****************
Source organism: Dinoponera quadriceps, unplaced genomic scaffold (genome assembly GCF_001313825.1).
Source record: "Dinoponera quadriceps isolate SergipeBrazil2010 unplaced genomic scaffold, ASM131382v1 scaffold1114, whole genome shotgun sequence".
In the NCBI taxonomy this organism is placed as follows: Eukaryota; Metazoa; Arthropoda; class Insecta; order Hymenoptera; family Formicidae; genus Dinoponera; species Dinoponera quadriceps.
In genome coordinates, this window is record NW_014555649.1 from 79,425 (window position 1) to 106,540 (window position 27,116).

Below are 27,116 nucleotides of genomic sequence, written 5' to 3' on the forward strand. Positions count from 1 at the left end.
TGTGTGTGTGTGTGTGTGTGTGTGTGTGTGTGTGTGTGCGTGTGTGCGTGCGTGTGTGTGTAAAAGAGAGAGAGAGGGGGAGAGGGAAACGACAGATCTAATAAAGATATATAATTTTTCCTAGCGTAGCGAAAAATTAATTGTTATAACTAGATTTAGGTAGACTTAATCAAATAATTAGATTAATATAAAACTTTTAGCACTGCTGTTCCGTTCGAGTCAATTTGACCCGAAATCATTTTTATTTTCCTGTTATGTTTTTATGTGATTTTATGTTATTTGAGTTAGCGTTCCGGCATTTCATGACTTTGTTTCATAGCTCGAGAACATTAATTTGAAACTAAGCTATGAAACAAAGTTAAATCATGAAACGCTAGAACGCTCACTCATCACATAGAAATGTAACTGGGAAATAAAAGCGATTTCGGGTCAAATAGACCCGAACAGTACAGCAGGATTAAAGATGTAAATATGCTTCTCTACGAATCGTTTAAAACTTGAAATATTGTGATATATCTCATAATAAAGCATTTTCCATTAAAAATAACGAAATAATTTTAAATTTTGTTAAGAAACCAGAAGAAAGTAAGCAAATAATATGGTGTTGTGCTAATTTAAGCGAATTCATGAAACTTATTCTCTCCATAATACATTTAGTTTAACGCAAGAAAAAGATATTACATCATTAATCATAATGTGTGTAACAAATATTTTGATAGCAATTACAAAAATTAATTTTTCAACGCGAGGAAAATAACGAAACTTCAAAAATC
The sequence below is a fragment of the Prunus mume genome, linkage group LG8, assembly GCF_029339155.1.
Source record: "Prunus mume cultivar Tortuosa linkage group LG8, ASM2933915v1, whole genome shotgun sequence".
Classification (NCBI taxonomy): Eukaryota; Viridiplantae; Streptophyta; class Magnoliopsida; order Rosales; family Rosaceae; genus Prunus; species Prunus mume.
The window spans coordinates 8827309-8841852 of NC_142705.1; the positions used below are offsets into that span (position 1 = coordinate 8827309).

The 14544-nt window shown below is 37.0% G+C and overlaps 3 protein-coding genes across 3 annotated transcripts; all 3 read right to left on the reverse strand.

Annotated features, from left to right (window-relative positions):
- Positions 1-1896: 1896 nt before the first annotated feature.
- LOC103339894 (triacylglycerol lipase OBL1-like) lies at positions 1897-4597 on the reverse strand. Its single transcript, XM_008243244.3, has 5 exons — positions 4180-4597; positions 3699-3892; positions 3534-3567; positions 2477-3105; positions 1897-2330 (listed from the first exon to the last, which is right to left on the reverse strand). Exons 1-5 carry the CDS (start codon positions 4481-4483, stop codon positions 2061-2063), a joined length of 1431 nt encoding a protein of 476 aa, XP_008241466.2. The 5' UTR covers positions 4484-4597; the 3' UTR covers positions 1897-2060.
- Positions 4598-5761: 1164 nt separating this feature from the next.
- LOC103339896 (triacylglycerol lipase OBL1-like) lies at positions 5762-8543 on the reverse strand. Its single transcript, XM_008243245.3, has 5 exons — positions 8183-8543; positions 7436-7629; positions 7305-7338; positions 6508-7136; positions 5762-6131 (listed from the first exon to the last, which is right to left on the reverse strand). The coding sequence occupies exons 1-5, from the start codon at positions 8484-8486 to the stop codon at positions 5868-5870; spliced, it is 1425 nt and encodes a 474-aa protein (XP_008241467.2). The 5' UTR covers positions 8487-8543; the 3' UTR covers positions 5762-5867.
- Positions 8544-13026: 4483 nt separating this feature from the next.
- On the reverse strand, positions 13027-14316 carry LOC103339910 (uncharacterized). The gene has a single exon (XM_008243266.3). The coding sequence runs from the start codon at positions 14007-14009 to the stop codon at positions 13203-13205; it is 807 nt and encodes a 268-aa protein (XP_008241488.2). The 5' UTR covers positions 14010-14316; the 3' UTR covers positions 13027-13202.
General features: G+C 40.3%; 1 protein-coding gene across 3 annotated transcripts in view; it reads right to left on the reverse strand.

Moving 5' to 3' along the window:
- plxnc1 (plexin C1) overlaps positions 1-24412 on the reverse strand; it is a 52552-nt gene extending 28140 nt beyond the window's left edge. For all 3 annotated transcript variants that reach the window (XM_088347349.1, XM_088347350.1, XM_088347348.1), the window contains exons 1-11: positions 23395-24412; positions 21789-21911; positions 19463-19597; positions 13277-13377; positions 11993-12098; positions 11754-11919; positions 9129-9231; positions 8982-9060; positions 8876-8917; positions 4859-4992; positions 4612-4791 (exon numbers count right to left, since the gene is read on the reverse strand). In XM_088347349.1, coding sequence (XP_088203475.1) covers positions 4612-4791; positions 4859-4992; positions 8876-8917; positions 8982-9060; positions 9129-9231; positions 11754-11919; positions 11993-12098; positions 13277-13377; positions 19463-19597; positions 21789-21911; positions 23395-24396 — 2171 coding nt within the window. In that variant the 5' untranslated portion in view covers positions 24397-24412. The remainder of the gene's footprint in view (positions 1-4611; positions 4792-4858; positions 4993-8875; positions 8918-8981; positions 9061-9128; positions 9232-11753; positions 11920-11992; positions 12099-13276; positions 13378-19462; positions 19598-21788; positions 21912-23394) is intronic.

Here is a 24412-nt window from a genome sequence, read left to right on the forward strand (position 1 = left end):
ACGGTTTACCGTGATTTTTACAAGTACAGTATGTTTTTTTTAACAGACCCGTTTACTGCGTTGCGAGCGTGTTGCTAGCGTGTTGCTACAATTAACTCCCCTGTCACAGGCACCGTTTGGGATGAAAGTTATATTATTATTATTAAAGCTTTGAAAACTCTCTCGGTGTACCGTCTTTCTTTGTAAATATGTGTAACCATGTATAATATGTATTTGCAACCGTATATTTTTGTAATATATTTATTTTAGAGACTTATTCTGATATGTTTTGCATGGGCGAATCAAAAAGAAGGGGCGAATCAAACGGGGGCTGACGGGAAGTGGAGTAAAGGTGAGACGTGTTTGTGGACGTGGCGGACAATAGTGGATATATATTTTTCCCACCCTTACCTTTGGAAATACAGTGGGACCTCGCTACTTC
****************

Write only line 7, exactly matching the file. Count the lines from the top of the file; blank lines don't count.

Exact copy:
The sequence below is a fragment of the Prunus mume genome, linkage group LG8, assembly GCF_029339155.1.